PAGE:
National Labor Relations Act Essay
By filing the complaint under Section 8(a)1 of the National Labor Relations Act with the NLRB for firing him after he posted several photos and comments on Facebook regarding incidents that happened at work. Jack believed that it was an unlawful act base on comments on his social media page and for engaging in protected concerted activity because his posts were made to improve working conditions. In his view, Jack believed that under UNFAIR LABOR PRACTICES Sec. 8. (a) that it is unfair labor practices by employers, it shall be an unfair labor practice for an employer and (1) to interfere with restrain or coerce employees in the exercise of the rights guaranteed in section 7 of the act that is a specific provision in the NLRA was broken.
This provision requires that Jack or any employees have the right to engage in protected concerted activities, this is protected by law to allow employees to form unions. Even if the employees are part of non-union states and for individuals who are not technically part of a union they are still protected. Jack’s post was a concerted activity as it was fueled by complaints by other employees to management about food and drinks that were offered at the sales event, because they were concerned that a poorly-run event would negatively impact their sales commissions, and thus their pay.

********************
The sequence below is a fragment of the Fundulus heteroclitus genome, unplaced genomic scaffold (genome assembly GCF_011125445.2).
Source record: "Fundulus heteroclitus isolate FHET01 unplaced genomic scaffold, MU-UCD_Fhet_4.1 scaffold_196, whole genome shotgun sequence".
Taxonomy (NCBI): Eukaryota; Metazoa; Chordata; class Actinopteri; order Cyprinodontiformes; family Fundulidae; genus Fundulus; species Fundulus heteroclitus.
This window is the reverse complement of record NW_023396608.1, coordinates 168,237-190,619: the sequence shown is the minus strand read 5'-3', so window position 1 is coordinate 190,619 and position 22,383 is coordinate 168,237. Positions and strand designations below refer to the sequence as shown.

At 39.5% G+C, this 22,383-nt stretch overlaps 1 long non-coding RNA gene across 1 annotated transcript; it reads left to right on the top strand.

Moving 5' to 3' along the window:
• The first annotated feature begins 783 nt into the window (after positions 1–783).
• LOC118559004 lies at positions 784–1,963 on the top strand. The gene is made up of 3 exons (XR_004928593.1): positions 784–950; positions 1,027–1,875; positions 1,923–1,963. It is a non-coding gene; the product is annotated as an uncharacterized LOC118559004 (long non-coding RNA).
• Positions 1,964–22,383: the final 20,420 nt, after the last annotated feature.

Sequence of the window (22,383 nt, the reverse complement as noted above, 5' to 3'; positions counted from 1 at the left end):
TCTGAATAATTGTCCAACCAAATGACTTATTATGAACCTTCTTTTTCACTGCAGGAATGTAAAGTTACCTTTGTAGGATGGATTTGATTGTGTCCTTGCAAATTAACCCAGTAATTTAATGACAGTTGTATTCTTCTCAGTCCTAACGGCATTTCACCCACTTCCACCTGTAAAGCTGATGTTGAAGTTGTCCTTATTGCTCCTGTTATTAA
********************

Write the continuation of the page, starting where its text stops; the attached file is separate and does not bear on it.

Base on the facts of this case there are a few areas that the NLRB should look at and clarify. The first is the posting of the pictures of the sale event and the truck incident on June 14th, 2014. Jack and other employees posted comments that discussed their frustration with the choice of food for the event, and they even mocked a comment made by Jack’s supervisor, in response to employees expressing concerns about the choice of food, employee’s commission, and based on the NLRA criteria this is a concerted activity in terms of their employment, and that supports the employee’s position in this case. Next is the posting of the truck incident at the company’s truck dealership with the customers, their 13-year-old son. The was embarrassing to the dealership, which did not involve fellow employees. Finally, the employee handbook rule on being courtesy and it is the responsibility of every employee to be friendly and so on, which is very vague and could infringe on the employees’ rights under section 7 of the NLRA. These rights allow employees to discuss work issues and to criticize their employers about working conditions.
The employer’s argument Jack’s post on his Facebook page had a detrimental and embarrassing effect on the dealership. They also endured negative publicity when he made light on the internet of a very serious incident that happened at work. The company fired Jack because of the content of the post dealing with the truck incident that may have shaped their image and the relationship it may have with other businesses, customers, the shareholders, and employee morale. We also see that the company thought that the sales event post was kind of funny and it played no part in the decision to fire Jack. The decision on June 21st, 2014 was based on the meeting of Dick, Bill, Harry, Sam, Pete and Bob and the truck incident dominated 90% of the conversation, because Jack made fun of the incident that could have caused serious harm to life and limb, not to mention harming the company’s reputation.